But Thomas did not like life alone so he remarried for a second time to his new wife, Alice. It was during this period that King Henry the Vlll, came to meet Thomas and due to Thomas humour and wit the King and Thomas were to become good friends. Thomas also helped King Henry Vlll to counter Luthers Reformation, when he wrote 'Defence of the Seven Sacraments', unbeknownst to both that the King too would soon turn against the Church in Rome!

Thomas More and King Henry Vlll complimented one another in that both were witty, intelligent with a love for the arts, they also shared a love of literature and many other activities. But the King lacked Thomas's more human and compassionate nature, for Thomas though witty was not a sardonic man, nor was he selfish. In many ways and in various area's it was Thomas who would outshine the King by his very deep and abiding love for his Faith and his genuine concern and love for the people.

What would start out as a friendship among equals soon turned to jealousy on the Kings part as he became aware that Thomas was the more genuine and sincere man of the people, for Thomas had done the unforgivable he had outclassed the King in intellect, humour and principles! But even though the Kings friendship with Thomas was to become tricky, still he appointed Thomas More as Lord Chancellor in 1529, this was indeed a great honour for the More family but it would come at a terrible price!

For the King was determined to bring forth a son so as to inherit the throne and unfortunately Katherine of Aragon had born him a daughter, Mary. The King was disgruntled that in their years of marriage no further children were added, this was to lead to resentment and petulance as the King blamed his wife, Katherine for her inability to produce a male heir.

It was this urgency to produce a male heir that drove King Henry Vlll to contemplate divorce, which was anathema to Thomas More a man of great integrity and principles. But Henry was a man of ruthless ambition, and he met his match in ruthlessness upon meeting one of his wife’s ladies in waiting, the very striking Anne Boleyn, the King fell madly in love and the course was set for further conflict.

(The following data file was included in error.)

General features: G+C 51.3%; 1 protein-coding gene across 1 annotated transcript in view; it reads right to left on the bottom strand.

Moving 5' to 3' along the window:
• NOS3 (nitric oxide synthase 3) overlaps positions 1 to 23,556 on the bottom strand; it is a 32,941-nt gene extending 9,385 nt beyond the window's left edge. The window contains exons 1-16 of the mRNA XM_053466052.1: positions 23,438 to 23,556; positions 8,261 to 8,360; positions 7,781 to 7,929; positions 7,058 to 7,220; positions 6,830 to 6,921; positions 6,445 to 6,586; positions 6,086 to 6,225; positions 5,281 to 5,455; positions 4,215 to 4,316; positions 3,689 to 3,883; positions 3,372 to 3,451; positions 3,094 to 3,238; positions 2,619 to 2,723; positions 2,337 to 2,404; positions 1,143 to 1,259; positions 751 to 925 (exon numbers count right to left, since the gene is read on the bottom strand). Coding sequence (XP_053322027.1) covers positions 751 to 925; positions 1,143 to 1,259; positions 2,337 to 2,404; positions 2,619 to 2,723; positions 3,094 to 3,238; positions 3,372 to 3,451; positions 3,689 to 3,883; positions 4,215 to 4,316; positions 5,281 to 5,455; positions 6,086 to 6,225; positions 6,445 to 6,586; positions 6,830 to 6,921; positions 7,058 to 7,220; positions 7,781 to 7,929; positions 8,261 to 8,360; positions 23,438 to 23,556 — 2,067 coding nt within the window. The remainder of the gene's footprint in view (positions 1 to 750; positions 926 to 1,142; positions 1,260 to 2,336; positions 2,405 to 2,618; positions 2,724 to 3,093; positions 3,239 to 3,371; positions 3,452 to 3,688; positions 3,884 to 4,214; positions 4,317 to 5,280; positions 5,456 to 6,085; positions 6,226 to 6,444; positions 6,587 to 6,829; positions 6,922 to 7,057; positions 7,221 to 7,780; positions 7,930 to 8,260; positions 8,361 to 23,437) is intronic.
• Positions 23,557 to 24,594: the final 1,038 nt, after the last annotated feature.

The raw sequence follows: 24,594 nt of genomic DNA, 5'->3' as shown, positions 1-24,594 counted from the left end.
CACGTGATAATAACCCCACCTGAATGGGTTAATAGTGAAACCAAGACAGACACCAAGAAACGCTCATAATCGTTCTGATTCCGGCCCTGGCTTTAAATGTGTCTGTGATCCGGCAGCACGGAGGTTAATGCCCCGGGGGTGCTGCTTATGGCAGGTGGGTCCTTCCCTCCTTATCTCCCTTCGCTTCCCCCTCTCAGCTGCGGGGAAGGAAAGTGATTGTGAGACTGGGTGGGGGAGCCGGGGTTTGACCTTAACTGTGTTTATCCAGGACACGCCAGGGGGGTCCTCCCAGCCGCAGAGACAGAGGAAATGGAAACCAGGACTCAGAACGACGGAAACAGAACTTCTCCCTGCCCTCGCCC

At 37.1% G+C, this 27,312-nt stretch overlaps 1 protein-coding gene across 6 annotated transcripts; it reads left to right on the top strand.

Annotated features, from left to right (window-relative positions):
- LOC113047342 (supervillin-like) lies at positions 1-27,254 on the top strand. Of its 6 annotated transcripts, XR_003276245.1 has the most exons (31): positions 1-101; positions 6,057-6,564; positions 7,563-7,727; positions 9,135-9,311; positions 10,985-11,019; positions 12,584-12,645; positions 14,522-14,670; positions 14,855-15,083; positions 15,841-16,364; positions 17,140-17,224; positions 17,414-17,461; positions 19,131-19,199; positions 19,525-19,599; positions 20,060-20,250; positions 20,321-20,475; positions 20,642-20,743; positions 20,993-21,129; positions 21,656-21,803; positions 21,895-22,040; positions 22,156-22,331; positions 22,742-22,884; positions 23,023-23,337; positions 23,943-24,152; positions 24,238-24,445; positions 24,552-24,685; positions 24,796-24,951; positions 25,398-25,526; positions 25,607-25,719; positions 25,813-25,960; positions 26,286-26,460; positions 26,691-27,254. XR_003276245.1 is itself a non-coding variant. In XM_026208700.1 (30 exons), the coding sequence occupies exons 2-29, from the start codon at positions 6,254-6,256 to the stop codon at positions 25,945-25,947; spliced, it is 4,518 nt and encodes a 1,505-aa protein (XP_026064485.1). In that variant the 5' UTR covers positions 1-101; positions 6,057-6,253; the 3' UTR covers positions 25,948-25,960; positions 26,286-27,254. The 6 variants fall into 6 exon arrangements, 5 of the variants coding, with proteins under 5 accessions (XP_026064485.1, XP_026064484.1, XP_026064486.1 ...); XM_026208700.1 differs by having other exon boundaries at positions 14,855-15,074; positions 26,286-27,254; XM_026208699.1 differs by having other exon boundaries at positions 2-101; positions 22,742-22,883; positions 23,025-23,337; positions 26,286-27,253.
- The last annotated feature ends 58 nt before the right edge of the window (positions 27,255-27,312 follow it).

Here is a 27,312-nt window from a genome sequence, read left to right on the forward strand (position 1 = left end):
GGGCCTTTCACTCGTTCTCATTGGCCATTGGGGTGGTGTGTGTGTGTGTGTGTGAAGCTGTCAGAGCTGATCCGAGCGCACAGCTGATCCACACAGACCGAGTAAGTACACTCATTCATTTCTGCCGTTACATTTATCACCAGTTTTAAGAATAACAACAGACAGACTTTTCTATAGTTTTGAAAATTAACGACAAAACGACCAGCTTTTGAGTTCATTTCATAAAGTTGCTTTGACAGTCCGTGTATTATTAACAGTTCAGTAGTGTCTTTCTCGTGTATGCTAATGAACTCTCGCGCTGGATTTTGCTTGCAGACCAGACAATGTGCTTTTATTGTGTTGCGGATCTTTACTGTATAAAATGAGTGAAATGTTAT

Thomas More could not accept the Kings decision to try and divorce Queen Katherine, so he resigned his position as Lord Chancellor in 1532, for he strongly disapproved of the Kings attempts to divorce his wife of many years standing. Even when Anne Boleyn was crowned Queen in 1533 Thomas had refused to attend her coronation, this infuriated the tempestuous Anne and the volatile Henry, Thomas Mores days were now numbered!

In 1534 Thomas More also refused to swear allegiance to the King in the Act of Succession nor would he swear an oath to acknowledge King Henry's ascendency over Rome! This was too much for King Henry Vlll and in his fury he had Thomas arrested and thrown into the Tower of London.

But unlike the King Thomas More bore no malice in his heart, nor would he deny The Church of Rome's authority to save his life by swearing an allegiance to the King and thereby acknowledge the illegitimate Queen Anne Boleyn.

For Thomas More was a man of God first and also an obedient son of the Church in Rome, he therefore stood by his principles even unto death, for though Henry was King, it was Thomas who had the heart and courage of a Lion!

Whilst waiting on the scaffold his final words were, "The King's good servant, but God's First"!

Thomas More was beheaded in 1535.

Thomas More was canonized by Pope Pius Xl in 1935.

Peace of Christ to you ALL

Copyright © 2005 Marie Smith. All rights reserved.